The poinsettia’s origins date back five centuries to Mexico. The Aztecs called it the star flower, while in Peru and parts of Chile the poinsettia (Euphorbia pulcherrima) is widely known as Crown of the Andes.
Legend has it the plant’s association with Christmas began in the 16th century in Mexico. A charming story is told of Pepita, a poor Mexican girl who had no gift to present the Christ Child at Christmas Eve services. As Pepita walked slowly to the chapel with her cousin Pedro, her heart was filled with sadness rather than joy. “I am sure, Pepita, that even the most humble gift, if given in love, will be acceptable in his eyes,” said Pedro consolingly.
Not knowing what else to do, Pepita knelt by the roadside and gathered a handful of common weeds, fashioning them into a small bouquet. Looking at the scraggly bunch of weeds, she felt more saddened and embarrassed than ever by the humbleness of her offering. She fought back a tear as she entered the small village chapel. As she approached the altar, she remembered Pedro’s kind words: “Even the most humble gift, if given in love, will be acceptable in his eyes.”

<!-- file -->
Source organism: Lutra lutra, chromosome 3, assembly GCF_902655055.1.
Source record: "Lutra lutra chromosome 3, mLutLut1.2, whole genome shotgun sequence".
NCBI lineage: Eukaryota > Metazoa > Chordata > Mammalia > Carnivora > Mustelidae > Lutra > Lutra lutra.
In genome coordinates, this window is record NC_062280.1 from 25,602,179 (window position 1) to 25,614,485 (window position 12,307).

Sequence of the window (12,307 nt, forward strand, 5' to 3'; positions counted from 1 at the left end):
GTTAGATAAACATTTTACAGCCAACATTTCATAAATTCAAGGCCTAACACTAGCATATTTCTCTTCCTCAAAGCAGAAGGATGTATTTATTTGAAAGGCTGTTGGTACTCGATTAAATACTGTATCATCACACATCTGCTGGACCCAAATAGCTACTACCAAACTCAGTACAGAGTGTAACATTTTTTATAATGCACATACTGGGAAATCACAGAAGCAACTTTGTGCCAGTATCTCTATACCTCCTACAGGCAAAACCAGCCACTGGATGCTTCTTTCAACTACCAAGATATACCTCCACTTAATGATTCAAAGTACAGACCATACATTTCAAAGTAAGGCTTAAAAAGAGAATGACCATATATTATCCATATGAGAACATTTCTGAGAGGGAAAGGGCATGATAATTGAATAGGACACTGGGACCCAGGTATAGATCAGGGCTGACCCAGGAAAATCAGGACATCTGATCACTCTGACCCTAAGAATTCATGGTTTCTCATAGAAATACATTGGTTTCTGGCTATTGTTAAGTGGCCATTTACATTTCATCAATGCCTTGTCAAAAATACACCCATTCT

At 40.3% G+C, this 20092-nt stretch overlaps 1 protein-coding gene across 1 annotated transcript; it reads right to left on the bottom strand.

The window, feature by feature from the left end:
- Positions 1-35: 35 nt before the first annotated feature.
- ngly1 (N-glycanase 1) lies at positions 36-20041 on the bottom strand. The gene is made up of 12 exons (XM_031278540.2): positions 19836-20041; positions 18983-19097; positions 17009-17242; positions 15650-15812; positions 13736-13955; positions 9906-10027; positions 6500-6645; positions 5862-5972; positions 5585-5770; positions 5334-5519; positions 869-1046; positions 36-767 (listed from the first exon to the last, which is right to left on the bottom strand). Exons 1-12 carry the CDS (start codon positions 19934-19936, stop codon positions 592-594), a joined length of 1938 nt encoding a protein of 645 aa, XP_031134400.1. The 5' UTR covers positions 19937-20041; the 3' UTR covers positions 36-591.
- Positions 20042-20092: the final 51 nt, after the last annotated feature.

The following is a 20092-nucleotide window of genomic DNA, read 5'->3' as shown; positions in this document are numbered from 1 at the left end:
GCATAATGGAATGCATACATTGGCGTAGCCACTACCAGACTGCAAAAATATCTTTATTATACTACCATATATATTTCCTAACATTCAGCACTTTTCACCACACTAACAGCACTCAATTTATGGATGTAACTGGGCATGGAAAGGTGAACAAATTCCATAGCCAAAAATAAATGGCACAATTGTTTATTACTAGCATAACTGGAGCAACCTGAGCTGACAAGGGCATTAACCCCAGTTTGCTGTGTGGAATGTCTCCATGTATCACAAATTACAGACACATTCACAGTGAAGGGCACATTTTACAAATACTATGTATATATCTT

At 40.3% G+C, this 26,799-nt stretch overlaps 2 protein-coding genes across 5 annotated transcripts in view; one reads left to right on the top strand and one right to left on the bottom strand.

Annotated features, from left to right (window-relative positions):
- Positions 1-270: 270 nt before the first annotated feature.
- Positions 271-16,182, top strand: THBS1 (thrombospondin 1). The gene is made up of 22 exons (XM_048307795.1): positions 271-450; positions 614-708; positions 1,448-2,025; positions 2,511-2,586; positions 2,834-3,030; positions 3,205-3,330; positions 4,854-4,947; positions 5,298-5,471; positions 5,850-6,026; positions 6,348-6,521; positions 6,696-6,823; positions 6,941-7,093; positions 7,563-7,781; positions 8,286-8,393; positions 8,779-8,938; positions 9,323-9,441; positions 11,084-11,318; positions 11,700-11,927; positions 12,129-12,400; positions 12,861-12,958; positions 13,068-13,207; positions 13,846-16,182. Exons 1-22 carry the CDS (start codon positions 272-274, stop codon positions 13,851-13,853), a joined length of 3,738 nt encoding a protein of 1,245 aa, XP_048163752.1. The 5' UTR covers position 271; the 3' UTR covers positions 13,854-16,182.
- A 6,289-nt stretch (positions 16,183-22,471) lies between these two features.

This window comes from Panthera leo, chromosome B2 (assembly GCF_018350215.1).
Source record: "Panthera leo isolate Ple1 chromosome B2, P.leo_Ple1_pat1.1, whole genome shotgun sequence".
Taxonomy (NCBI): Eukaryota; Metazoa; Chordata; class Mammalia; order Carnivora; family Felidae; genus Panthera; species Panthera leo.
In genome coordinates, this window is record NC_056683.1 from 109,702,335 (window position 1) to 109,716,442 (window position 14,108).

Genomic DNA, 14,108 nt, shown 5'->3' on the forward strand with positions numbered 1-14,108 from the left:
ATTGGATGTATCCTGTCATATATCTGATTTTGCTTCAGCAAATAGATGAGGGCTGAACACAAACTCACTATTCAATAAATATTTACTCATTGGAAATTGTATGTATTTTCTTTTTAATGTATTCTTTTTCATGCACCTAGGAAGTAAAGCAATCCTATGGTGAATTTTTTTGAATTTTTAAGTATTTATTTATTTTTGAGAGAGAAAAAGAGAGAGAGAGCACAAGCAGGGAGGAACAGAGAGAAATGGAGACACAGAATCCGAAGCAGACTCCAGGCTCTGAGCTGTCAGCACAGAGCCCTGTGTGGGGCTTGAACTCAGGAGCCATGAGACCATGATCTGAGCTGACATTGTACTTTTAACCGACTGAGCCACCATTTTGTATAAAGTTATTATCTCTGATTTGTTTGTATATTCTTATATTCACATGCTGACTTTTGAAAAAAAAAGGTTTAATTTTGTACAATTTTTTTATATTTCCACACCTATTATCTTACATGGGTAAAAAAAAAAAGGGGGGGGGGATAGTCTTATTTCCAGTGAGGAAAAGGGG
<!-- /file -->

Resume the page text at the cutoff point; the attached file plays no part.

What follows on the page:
She felt her spirit lift as she knelt to lay the bouquet at the foot of the nativity scene. Suddenly, the bouquet of weeds burst into blooms of brilliant red and all who saw them were certain that they had witnessed a Christmas miracle. From that day on, the bright red flowers were known as the Flores de Noche Buena (Flowers of the Holy Night), for they bloomed each year during the Christmas season.
Later, the plant was named poinsettia after Joel Roberts Poinsett, the United States ambassador to Mexico, who introduced the plant to his country in 1825. In the US, National Poinsettia Day is marked on December 12, the date Poinsett died, but its purpose is to enjoy the beauty of this popular holiday plant.
The largest breeder of poinsettias is Ecke Ranch in California, home of the world’s leading poinsettia variety ‘Prestige’. The most popular red poinsettia sold in New Zealand, ‘Prestige’ was selected for its eye-catching, vibrant, dark-red colouring, which doesn’t fade like some of its predecessors. Its ability to hold on to its shape and colour for long periods of time enhance its value as an indoor colour option over the summer months.
Pop into your local Mitre 10 store this Christmas to get your Poinsettia.